But I ask you seriously, in whose eyes have you ever seen the dreams of the blue green sea or in whose voice have you ever heard even a hint of the songs the sea dreams at night?

Bill Mistele, Undines – Lessons from the Realm of Water Spirits, North Atlantic Books July 2010

Does this make sense to you? Is it just wrong to even voice such ideas given the awful sadness and suffering we’ve seen recently in Haiti and Chile? I’d be interested to know what you think!


Responses

  1. I think these words are quite welcome and acceptable, somewhat ‘because’ of our current feelings towards Haiti and Chile. While some could look at it, as you implied, by focusing on the comment “Nature puts us back a few decades”, I prefer to concentrate on the “Water offers a sense of connection to others.”.
    With our current focus on mundane pursuit, it takes a tragedy on the larger scale (like the earthquakes) to get people considering others.
    On a more local example, a random mugging in your home town may be ignored in the media, but a riot of the town, is news. As he described in Detroit, people don’t notice the water until the building wave crashes on shore..

  2. Does humankind really have next to no capacity for feeling? I am not sure it is helpful to generalise in this way. With regard to those natural disasters, I see evidence of a great deal of empathy and a great sense of connection and feeling for others.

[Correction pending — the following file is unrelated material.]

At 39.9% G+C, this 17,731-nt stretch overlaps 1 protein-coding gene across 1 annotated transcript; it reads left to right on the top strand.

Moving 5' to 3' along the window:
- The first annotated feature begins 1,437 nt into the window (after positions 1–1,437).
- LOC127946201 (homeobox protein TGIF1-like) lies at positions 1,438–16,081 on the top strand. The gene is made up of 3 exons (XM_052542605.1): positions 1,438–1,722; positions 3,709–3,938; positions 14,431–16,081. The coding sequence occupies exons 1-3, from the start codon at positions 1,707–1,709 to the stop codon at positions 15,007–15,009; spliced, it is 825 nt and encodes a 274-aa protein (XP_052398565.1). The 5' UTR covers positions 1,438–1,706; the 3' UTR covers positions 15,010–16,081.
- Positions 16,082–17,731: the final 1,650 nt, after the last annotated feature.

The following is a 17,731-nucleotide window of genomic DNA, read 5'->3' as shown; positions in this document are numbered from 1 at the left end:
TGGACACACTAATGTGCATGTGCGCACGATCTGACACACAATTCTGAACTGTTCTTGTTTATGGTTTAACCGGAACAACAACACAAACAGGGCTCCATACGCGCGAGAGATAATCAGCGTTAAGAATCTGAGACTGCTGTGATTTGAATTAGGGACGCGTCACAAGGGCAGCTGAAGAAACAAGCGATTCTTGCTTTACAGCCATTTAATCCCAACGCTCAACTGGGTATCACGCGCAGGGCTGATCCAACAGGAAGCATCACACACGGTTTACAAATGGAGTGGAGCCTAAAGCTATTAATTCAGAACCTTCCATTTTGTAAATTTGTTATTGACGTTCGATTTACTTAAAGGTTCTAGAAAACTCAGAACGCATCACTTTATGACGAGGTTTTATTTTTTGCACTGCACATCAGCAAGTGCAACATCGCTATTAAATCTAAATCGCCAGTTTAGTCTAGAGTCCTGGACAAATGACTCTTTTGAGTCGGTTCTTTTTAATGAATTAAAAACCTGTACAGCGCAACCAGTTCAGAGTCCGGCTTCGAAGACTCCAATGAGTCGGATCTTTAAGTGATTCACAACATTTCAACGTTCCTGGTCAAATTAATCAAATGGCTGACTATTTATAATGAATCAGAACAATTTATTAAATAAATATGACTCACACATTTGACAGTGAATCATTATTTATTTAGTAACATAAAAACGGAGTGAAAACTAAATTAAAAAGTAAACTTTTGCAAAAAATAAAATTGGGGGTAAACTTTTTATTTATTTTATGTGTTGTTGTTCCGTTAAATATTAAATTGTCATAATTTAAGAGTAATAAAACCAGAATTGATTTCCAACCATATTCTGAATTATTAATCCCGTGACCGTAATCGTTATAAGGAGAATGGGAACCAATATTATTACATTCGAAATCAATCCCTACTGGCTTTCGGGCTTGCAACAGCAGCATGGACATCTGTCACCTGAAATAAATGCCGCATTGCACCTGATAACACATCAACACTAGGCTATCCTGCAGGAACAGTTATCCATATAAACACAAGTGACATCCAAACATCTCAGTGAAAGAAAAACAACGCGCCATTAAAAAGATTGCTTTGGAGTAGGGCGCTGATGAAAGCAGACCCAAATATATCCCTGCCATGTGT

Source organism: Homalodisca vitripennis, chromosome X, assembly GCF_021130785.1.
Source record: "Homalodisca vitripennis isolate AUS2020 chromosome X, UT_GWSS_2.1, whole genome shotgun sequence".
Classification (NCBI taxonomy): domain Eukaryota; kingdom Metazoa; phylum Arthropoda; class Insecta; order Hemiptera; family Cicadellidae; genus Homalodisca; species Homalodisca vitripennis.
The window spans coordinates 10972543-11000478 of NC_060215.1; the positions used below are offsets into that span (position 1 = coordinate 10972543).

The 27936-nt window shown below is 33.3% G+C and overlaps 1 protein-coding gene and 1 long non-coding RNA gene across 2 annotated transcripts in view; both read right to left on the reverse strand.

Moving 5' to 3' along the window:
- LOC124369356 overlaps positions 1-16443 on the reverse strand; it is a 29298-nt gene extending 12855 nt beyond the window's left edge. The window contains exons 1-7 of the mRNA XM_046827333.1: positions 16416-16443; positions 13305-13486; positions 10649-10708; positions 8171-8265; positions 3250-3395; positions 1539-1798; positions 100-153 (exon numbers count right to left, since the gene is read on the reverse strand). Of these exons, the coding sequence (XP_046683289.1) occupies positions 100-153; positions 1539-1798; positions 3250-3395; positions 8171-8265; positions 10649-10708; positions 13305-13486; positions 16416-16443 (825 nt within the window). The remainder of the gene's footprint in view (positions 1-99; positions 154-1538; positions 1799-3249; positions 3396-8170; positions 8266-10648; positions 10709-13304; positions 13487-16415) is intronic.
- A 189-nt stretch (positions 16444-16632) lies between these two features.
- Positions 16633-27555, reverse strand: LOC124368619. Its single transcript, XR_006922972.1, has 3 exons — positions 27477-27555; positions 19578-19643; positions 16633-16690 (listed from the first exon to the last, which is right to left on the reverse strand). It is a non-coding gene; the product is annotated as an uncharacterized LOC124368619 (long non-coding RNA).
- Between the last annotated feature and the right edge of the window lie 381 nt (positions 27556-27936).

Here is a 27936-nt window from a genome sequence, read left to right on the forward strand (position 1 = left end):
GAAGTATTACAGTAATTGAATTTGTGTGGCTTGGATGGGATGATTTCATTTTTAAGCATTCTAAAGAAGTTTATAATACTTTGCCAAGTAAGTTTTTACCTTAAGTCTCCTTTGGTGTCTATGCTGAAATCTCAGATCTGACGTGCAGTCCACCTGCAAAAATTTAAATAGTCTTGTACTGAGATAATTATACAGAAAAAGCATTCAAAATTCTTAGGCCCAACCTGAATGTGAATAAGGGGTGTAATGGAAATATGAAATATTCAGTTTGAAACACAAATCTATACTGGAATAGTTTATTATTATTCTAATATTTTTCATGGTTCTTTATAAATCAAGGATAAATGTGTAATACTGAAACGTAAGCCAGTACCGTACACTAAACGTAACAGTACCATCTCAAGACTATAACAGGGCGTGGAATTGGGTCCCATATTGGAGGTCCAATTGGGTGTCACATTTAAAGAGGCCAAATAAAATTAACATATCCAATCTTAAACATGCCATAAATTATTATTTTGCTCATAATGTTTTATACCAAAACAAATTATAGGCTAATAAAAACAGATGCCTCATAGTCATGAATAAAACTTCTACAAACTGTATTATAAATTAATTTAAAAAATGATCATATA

Can we really understand the complexity of the situation we find ourselves in by trying to explain it in this way? We are all prone to looking at the world through our own subjective lens (something also associated with water) and this in itself can be confusing enough. I think the majority of people try their best with very little to go own. We come in being told nothing of why we are here (although we might come up with our own theories) – we all encounter suffering, our own and others without really knowing the purpose or meaning of such; we all endure the loss of what we love at some point in our lives; we all die, still not really knowing why. Given this, I think humanity is heroic. It’s tough enough trying to deal with our own personal blind spots, let alone the collective ones. We are harsh and cruel with ourselves – ‘humanity out of control and heading for disaster’ but why wouldn’t we be in this mess given the challenges that are ours to muddle through? Being human is not easy; making the right decisions can be incredibly hard to judge. So much of our striving for advancement have been initiated for the right reasons; at times it has not. Either way, the consequences of our actions can only be truly known in hindsight. Sometimes what seems like a selfish act can led to positive consequences. At other times the most ethically and carefully thought through of decisions can lead to disaster. Bill might say that having a closer connection to water would increase our capacity to sense what an outcome might be and therefore we would know which way to go and what to reject. He may be right. I wonder whether it is really this simple. I suspect not because so many factors beyond our control also impact upon our ability to make those decisions.